A forgotten solution: Why this strange 1975 zoom lens is so sharp
For a few years now, I’ve had in my collection one very strange lens. I bought it primarily for it’s value as a collectible so, up until now, I haven’t really spent much time playing with it.
Made in 1975, this manual focus Minolta MC Rokkor-X 40-80mm F2.8 lens is one strange puppy. When it was first introduced, no other zoom lens could top its image quality and it really didn’t have much competition until more recent years. This is largely due to its very unique Gearbox design that sought to overcome the problem with zoom lenses that we still face today.
Way back in 1959, the first commercially-available 35mm still camera zoom lens, the Bessematic-mount Zoomar 36-82mm F2.8, was released by Voightlander. It’s mechanical design would not be unfamiliar to you since the focus and focal length were adjusted via a few round-turns of the lens barrel.
This simple helicoid design remains the only common method manufacturers use to make our lenses zoom in and out and focus. When you twist the zoom/focus ring(s) of a lens, the optics are carried forward or backward through a threaded barrel. This design results in a fixed movement ratio of the optical groups mounted inside that helicoid. The problem with this is every focal length requires a slightly different adjustment of the lens element/group spacing to properly correct aberrations and the fixed ratio of a helicoid cannot provide that kind of variance.
The helicoid is relatively simple, easy to make, and its shape tailors to a fitting physical design of a lens. If a lens were designed to have as few compromises as possible, it might look vastly different from what we see sitting on store shelves. For simplicity though, manufacturers have stuck with the helicoid and instead invested in overcoming its mechanical shortfalls with optical solutions.
Over the years, lens designers, aided by computers, have learned how to improve the optical designs of the zoom lens to work around most of the limitations of the locked-ratio helicoid. Modern zooms still aren’t quite as good as a prime lens but, with aspherical lens elements and fancy coatings to help out, they’re getting pretty darn close.
Back in the early 1970’s, Minolta’s engineers, armed with their slide rules and cigarettes, had a go at thinking outside the box to come up with a lens design that would allow for precise positioning of the optical groups in a zoom lens. What they came up with was so clever that it required they put it inside a box—a gearbox, to be precise.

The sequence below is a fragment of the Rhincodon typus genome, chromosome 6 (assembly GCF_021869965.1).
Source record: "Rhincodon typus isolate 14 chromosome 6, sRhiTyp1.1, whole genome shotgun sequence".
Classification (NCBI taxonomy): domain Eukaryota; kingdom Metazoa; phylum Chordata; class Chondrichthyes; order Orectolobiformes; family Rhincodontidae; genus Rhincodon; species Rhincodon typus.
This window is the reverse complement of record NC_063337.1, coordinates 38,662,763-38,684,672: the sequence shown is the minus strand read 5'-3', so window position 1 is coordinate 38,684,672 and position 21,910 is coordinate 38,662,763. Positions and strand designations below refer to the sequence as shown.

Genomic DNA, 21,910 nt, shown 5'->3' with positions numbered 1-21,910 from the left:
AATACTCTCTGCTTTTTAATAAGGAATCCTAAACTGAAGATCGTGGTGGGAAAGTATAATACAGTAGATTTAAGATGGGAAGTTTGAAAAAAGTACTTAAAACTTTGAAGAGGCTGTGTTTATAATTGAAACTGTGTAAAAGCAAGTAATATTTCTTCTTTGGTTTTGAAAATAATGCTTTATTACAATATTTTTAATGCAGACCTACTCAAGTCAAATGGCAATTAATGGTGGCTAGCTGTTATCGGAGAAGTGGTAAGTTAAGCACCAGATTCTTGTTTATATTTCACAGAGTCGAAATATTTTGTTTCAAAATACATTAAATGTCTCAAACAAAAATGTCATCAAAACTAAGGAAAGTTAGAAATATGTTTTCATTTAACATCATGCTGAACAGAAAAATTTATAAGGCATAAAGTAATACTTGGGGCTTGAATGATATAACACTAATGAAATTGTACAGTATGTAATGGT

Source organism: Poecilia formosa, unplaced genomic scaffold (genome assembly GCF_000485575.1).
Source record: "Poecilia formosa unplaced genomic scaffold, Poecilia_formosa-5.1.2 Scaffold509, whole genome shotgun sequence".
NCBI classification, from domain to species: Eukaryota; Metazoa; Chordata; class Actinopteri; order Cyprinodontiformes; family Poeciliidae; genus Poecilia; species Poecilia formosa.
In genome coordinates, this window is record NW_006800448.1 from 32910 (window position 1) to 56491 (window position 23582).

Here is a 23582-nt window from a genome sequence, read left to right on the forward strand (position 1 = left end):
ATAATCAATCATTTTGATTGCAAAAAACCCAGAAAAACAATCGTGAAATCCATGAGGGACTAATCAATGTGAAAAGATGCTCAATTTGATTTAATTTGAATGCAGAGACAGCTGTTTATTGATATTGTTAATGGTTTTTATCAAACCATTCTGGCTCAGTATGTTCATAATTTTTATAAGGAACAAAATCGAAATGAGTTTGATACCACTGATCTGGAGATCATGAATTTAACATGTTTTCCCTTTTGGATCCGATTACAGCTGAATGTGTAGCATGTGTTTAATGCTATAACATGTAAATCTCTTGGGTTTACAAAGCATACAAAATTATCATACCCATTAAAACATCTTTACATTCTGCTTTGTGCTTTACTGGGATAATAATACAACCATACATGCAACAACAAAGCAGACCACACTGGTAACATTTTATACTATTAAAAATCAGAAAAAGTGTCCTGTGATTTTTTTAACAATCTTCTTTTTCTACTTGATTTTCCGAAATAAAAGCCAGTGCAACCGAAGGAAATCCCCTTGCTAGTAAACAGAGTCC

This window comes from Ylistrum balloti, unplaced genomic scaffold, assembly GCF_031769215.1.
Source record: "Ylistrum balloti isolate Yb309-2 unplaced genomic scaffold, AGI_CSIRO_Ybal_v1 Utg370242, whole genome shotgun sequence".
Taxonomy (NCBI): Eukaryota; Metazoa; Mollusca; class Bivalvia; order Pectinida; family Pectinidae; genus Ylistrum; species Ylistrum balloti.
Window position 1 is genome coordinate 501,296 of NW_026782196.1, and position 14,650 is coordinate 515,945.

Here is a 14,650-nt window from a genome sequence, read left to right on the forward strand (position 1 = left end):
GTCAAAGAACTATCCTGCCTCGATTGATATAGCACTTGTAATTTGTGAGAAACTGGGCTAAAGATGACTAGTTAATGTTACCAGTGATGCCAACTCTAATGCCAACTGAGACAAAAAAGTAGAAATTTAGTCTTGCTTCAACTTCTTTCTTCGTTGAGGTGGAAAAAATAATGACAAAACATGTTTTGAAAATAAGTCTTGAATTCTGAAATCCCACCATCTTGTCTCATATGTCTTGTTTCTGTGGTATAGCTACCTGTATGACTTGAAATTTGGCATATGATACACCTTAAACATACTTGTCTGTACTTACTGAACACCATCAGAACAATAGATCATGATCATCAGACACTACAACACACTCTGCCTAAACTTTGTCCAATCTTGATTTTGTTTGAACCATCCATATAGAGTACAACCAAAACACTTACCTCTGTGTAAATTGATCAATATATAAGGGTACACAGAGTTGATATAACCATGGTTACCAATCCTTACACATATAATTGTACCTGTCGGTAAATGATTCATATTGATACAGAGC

Rather than work with the limitations of a helicoid design, this clever bunch decided to abandon that whole concept and create a new one where lens groups would be blessed with the freedom to move independent of each other. They came up with this unorthodox gearbox design that drives 12 optical elements in 12 separate groups along linear, gear-operated rails. With the chains of fixed-ratio movement cast from them, the entire lens design could be “geared” for precise positioning of the optics to best correct for aberrations throughout the range of focal lengths.
What they did was figure out how to make a hand held zoom lens that is as well corrected across its range of focal lengths as a fixed focal length lens would be at its one—that’s the theory anyway. In spite of the weird and wart-like appearance of their solution, Minolta’s engineers achieved with this lens something that is truly unique and special. There is no mistaking this lens for any other, that’s for sure.
Weighing in at 19.75 ounces (560 g), it isn’t particularly big or heavy. In fact, even with all the metal machinery inside this lens, it’s almost exactly half the weight of Nikon’s current 24-70mm f/2.8 VR.
Focus is adjusted by turning the big wheel while focal length is controlled by moving the lever arm. Both controls are very smooth and easy to move across their fairly short range of motion. The focus wheel features a precise distance scale with Infrared Index.
The lens has a 55mm diameter coated front element. Here you can see the profile of the gearbox which is fixed to the left-hand side of the lens body.
Did I mention it has a macro mode? The lens has a metal stem poking out of the gearbox which, when twisted anti-clockwise and pushed in, shifts everything inside the lens out toward the front, essentially putting more space between the film/sensor plane and the rear element (same thing an extension tube does). The result of this forward-shift is a reduction in the Minimum Focal Distance from 3.3 ft (1.01 m) to 1.2 ft (.37 m) @40mm.